The William Breman Jewish Heritage Museum was opened in Atlanta in 1996 and preserves and displays the history of Jews in the state. There is a Hillel at Emory University in Atlanta and at the University of Georgia in Athens, and several Anglo-Jewish newspapers are published in Atlanta, including the Atlanta Jewish Times and The Jewish Georgian. Jewish Studies programs are also found at local universities, with Emory featuring such scholars as David Blumenthal and Deborah Lipstadt.
Source: Jewish Virtual Library: www.jewishvirtuallibrary.org/georgia-jewish-history. Encyclopedia Judaica.
How Jewish Atlanta Stands Out
The Yiddish word “heimish” means cozy or homey, but it’s also used to express a feeling of welcoming. It’s a word that could be used to describe the Atlanta Jewish community.
Other words that come up in conversations about the community here are: inclusion, pluralism, cooperation, supportive, unity and yes, unique.
The Atlanta Jewish community is “unlike any other community in the country,” emphatically stated Congregation Etz Chaim Senior Rabbi Dan Dorsch. His words are echoed by The Temple’s Senior Rabbi Peter Berg. “Of all the communities I’ve lived in, the commitment to giving back to the wider community we live in is strongest here,” he said.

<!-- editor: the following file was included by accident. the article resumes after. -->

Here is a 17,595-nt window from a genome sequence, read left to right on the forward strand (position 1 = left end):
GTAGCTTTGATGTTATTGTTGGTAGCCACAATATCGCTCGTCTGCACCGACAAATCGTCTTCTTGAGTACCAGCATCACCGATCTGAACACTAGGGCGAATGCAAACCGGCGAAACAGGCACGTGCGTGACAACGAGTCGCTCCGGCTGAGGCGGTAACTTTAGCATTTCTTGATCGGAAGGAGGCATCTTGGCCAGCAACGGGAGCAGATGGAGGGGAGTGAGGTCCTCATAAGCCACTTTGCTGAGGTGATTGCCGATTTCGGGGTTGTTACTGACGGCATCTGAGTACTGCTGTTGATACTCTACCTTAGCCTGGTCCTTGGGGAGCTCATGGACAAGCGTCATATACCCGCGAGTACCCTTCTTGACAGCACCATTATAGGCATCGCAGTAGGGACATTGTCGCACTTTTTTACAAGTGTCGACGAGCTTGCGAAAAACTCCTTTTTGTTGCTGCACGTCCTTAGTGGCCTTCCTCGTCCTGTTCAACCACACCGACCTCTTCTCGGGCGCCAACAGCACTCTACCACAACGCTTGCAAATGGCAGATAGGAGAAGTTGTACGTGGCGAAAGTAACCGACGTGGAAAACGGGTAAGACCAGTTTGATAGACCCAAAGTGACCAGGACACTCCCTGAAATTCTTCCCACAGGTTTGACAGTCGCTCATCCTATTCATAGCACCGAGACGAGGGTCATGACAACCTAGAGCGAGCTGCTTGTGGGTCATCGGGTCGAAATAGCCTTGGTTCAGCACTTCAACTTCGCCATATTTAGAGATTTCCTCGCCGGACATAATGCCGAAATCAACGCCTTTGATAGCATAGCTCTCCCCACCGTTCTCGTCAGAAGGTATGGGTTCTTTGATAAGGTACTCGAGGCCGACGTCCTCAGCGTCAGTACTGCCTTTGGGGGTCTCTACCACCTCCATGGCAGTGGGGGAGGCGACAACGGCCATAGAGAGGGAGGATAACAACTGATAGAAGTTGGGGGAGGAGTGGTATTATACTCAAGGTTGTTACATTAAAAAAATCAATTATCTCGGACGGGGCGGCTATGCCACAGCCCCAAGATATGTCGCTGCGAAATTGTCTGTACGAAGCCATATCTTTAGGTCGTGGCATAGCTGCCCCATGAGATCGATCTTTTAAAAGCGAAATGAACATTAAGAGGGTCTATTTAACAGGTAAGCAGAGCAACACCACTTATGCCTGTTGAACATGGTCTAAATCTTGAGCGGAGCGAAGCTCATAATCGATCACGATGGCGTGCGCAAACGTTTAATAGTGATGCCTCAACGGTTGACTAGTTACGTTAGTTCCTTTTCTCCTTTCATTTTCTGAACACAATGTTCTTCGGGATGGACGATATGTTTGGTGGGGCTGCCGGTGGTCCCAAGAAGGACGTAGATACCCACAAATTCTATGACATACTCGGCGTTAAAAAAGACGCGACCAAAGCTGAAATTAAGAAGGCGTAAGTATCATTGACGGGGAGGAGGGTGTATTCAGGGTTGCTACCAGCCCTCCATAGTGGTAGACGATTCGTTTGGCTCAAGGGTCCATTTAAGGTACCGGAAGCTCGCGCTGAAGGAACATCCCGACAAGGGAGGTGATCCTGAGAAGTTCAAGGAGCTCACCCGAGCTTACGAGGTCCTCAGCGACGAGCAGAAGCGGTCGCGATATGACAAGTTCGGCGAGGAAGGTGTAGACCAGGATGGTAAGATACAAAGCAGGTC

Nowhere is this more notable than in the relationship between the Atlanta Jewish community and the Atlanta black community. “This relationship goes back to the Civil Rights movement,” Berg said.
Sherry Frank recalls Atlanta’s motto: “the city too busy to hate.” Even before she was executive director of the Atlanta regional office of the American Jewish Committee and helped establish the Black-Jewish Coalition, Frank recalls the late Jewish architect Cecil Alexander “reaching out to (now Congressman) John Lewis. When African-Americans couldn’t meet in public places, they met in his house,” Frank said.